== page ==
Yankees' Mark Teixeira Has 3rd-Most Multi-Homer Games for Switch-Hitter

Bleacher Report MilestonesB/R StaffJuly 10, 2014

CLEVELAND, OH - JULY 9:  Mark Teixeira #25 of the New York Yankees hits a two-run home run during the fifth inning against the Cleveland Indians at Progressive Field on July 9, 2014 in Cleveland, Ohio. (Photo by Jason Miller/Getty Images)
Jason Miller/Getty Images

New York Yankees first baseman Mark Teixeira recorded the 37th multi-homer game of his career in Wednesday's 5-4 win over the Cleveland Indians, giving him the third-most multi-homer games by a switch-hitter in MLB history, per MLB Stat of the Day on Twitter.

Mickey Mantle and Chipper Jones are the only switch-hitters with more multi-homer games, as Mantle collected 46 and Jones had 40.

Per Baseball Almanac, Mantle's 536 career home runs are the most by any switch-hitter, while Jones' 468 set the standard for the National League. Both sluggers played their entire careers for one team, Jones with the Atlanta Braves and Mantle with the New York Yankees.

While Teixeira can't quite compare to those two in terms of historical impact on the game, it's looking like he will make a run at Mantle's switch-hitter record of 46 multi-homer games.

Left for dead by some after he struggled with injuries the last two years, the Bronx Bombers first baseman has quietly—at least by New York standards—put together a solid season. Heading into Thursday's game against the Indians, Teixeira leads the Yanks in both home runs (17) and RBI (47) while owning a .241/.338/.470 slash line.

Though he's outperformed expectations in the first half of the season, Teixeira actually seems to be a victim of bad luck. His .240 batting average on balls in play (BABIP) is far below his career mark of .289, despite the fact that he owns a strong line-drive rate of 22.4 percent, according to Fangraphs.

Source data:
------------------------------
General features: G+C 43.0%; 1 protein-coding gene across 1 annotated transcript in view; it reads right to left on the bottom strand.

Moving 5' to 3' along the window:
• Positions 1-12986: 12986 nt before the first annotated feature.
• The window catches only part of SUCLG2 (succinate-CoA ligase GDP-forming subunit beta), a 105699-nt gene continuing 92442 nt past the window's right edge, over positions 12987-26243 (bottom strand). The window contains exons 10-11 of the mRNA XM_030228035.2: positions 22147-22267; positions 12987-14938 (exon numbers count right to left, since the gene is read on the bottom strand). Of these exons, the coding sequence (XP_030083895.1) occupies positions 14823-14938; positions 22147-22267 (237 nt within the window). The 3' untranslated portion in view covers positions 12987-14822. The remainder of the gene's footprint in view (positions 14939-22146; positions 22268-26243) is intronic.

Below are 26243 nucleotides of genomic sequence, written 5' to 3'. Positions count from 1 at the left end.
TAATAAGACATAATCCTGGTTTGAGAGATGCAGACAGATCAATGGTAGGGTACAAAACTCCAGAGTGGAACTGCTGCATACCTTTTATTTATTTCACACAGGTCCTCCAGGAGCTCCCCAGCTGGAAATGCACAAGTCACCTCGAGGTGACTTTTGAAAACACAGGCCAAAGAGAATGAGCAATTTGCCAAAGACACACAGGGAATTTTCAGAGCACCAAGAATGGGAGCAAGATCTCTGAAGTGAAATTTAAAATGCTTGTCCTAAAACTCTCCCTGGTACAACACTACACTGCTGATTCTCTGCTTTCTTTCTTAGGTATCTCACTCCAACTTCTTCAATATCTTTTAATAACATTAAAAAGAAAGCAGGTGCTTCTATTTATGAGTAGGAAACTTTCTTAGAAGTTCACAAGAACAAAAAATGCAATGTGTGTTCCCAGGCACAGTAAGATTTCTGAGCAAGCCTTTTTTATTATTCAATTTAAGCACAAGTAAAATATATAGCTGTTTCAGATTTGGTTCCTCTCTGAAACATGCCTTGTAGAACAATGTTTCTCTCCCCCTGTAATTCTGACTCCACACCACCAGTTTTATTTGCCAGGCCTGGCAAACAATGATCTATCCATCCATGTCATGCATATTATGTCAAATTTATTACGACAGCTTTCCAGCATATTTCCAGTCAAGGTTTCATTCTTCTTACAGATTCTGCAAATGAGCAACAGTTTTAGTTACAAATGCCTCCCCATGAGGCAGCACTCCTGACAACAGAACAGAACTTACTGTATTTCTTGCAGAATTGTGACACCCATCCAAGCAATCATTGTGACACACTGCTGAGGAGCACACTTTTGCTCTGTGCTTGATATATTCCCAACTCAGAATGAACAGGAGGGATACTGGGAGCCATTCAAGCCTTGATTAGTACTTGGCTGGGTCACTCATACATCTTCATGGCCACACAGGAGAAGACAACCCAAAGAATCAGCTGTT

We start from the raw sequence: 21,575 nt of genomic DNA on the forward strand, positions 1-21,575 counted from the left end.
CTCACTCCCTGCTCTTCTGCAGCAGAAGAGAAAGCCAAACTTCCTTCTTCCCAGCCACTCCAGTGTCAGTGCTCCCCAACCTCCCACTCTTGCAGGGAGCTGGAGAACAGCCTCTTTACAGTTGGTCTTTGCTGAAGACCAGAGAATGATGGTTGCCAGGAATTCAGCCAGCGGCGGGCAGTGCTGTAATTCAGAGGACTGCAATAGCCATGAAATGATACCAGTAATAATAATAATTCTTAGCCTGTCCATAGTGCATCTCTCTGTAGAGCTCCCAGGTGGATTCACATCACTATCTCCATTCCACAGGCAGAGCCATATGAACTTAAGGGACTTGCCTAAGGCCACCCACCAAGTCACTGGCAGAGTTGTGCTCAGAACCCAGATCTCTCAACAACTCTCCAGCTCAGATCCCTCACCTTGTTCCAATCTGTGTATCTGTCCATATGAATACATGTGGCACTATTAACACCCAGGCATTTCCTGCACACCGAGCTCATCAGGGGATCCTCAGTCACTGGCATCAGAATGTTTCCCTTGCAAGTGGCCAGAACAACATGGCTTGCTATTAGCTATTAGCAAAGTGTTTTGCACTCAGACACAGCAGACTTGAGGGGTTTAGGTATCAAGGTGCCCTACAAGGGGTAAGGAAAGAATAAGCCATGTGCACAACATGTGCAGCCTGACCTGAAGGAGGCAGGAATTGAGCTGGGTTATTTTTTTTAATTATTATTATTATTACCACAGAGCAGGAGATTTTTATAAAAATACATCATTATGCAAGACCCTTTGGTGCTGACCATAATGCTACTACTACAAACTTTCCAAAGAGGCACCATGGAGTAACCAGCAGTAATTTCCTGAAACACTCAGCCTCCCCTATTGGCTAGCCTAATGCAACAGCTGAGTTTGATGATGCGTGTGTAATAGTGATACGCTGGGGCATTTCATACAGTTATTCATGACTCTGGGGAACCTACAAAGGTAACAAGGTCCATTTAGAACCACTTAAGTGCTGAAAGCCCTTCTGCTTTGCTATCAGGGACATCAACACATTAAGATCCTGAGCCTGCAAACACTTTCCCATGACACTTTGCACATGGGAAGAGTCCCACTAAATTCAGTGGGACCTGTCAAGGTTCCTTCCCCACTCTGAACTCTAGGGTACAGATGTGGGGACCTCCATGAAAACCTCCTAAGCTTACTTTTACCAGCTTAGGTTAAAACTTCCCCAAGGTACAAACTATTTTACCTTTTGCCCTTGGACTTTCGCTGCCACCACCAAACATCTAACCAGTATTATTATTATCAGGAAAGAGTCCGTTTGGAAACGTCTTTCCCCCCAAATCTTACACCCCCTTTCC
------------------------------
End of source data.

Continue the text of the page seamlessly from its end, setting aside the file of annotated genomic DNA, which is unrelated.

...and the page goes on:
Teixeira's BABIP has been exceptionally low since the beginning of 2010, but in past seasons, it was correlated with a low line-drive rate and high fly-ball rate, indicating that the low BABIP was a result of his hitting style rather than the product of poor luck.

If he keeps swinging the bat the way he has been, Teixeira will likely see his batting average rise from its current level of .241.

In light of his recent renaissance, the 34-year-old slugger may eventually pass Jones for third place on the all-time home runs list among switch-hitters. With 358 long balls, Teixeira currently sits in fifth place behind Mantle (536), Eddie Murray (504), Jones (468) and teammate Carlos Beltran (367).

The 37-year-old Beltran, unlike Teixeira, seems to be nearing the end of the line. While Beltran's ugly .216/.271/.401 slash line is far from what the Yankees expected, the team can at least take some comfort in having one reliable switch-hitter in the middle of the lineup.